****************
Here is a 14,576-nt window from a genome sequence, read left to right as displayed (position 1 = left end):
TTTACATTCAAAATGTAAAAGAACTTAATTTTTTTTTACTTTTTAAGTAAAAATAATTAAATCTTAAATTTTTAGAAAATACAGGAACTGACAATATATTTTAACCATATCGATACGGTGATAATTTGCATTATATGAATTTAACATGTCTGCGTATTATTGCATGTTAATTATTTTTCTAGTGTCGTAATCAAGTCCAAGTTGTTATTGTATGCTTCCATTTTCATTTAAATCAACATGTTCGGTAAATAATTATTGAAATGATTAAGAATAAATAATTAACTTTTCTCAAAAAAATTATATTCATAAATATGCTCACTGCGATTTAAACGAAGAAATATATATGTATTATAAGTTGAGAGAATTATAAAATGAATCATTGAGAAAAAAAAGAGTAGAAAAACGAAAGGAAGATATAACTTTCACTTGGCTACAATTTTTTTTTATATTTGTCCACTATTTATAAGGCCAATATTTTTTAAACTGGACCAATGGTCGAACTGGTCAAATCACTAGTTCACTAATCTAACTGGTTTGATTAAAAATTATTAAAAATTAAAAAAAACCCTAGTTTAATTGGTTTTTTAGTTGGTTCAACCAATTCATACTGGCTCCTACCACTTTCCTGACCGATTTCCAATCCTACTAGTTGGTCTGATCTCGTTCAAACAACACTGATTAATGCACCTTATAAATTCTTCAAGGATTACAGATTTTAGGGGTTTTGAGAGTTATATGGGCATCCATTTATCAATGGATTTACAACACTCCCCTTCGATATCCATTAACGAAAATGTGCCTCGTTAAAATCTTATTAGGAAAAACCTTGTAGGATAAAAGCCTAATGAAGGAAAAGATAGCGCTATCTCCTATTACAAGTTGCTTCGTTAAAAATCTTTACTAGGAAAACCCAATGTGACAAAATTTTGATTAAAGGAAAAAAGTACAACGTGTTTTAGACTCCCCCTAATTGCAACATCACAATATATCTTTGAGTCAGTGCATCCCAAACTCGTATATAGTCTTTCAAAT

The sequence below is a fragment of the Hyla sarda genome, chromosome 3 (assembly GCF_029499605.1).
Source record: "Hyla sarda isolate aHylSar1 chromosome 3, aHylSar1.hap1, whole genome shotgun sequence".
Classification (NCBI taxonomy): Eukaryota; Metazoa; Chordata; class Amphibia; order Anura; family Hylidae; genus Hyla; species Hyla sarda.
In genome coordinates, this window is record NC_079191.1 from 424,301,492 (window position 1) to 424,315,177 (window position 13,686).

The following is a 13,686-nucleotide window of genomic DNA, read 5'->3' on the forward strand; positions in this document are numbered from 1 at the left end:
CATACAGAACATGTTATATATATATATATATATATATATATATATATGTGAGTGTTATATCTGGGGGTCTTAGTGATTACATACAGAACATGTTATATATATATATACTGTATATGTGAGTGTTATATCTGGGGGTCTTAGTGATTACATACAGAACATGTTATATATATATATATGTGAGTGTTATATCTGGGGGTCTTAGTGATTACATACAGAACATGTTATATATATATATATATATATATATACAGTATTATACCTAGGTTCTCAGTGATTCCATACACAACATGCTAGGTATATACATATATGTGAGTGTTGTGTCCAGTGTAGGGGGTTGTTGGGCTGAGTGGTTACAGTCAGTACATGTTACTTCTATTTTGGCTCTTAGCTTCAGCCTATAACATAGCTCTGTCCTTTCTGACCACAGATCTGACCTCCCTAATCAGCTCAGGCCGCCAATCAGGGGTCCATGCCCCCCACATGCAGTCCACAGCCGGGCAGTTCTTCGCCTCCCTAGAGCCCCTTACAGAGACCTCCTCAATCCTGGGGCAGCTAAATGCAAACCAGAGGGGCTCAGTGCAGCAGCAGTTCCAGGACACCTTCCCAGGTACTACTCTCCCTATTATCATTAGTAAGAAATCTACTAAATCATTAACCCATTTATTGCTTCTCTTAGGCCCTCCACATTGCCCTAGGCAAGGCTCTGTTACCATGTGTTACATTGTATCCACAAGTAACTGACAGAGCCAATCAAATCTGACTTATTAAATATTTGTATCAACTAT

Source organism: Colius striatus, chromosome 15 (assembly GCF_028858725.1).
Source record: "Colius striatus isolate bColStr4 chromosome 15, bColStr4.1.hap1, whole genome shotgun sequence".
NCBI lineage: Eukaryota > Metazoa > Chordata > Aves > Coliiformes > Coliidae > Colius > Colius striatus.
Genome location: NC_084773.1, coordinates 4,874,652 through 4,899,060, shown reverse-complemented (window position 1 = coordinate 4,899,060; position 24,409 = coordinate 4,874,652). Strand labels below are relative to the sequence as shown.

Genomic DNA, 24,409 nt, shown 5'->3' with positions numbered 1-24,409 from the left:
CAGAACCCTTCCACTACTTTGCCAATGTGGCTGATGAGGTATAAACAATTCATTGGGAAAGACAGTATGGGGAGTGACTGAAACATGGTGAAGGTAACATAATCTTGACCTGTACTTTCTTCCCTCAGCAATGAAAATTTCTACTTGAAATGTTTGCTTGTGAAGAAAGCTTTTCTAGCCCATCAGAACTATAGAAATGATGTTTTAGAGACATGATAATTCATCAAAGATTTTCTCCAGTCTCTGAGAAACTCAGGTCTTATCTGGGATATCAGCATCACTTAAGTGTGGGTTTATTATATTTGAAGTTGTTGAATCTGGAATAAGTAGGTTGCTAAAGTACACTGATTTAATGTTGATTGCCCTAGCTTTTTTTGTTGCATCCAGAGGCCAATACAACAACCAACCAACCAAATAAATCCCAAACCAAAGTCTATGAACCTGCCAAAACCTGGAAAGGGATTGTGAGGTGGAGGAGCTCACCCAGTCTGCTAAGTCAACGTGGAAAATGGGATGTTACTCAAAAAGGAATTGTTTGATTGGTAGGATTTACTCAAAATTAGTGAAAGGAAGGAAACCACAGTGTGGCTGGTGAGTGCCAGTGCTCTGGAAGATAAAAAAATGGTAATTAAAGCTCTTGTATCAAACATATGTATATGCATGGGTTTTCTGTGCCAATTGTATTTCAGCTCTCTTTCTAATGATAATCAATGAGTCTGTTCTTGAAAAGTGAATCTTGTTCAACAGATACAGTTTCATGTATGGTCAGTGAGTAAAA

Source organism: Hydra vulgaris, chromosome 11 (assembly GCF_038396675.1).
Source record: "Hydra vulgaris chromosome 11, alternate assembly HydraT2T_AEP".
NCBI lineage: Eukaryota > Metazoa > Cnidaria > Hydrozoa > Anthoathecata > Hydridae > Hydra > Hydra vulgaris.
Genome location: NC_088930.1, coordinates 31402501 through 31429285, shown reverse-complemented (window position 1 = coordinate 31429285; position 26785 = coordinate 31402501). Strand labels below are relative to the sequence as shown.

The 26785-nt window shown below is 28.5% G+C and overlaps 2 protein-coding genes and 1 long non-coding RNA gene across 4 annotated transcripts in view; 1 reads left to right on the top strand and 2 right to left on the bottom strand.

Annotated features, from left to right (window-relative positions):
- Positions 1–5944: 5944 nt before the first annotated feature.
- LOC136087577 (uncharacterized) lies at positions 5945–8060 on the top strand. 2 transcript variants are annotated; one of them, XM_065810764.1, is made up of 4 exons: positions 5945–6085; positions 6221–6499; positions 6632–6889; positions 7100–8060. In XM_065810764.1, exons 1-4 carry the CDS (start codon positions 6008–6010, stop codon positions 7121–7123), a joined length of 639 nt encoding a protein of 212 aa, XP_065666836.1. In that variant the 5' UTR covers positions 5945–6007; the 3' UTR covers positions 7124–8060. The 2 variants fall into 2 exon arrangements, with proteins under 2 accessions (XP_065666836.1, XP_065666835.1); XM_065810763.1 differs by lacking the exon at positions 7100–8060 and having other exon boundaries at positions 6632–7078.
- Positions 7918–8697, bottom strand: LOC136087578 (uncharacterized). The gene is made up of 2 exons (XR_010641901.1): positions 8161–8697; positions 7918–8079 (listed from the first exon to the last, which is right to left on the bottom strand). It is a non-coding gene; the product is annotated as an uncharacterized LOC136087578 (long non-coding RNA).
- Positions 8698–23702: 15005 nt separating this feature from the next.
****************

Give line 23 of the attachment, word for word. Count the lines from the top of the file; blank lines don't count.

- Positions 7918–8697, bottom strand: LOC136087578 (uncharacterized). The gene is made up of 2 exons (XR_010641901.1): positions 8161–8697; positions 7918–8079 (listed from the first exon to the last, which is right to left on the bottom strand). It is a non-coding gene; the product is annotated as an uncharacterized LOC136087578 (long non-coding RNA).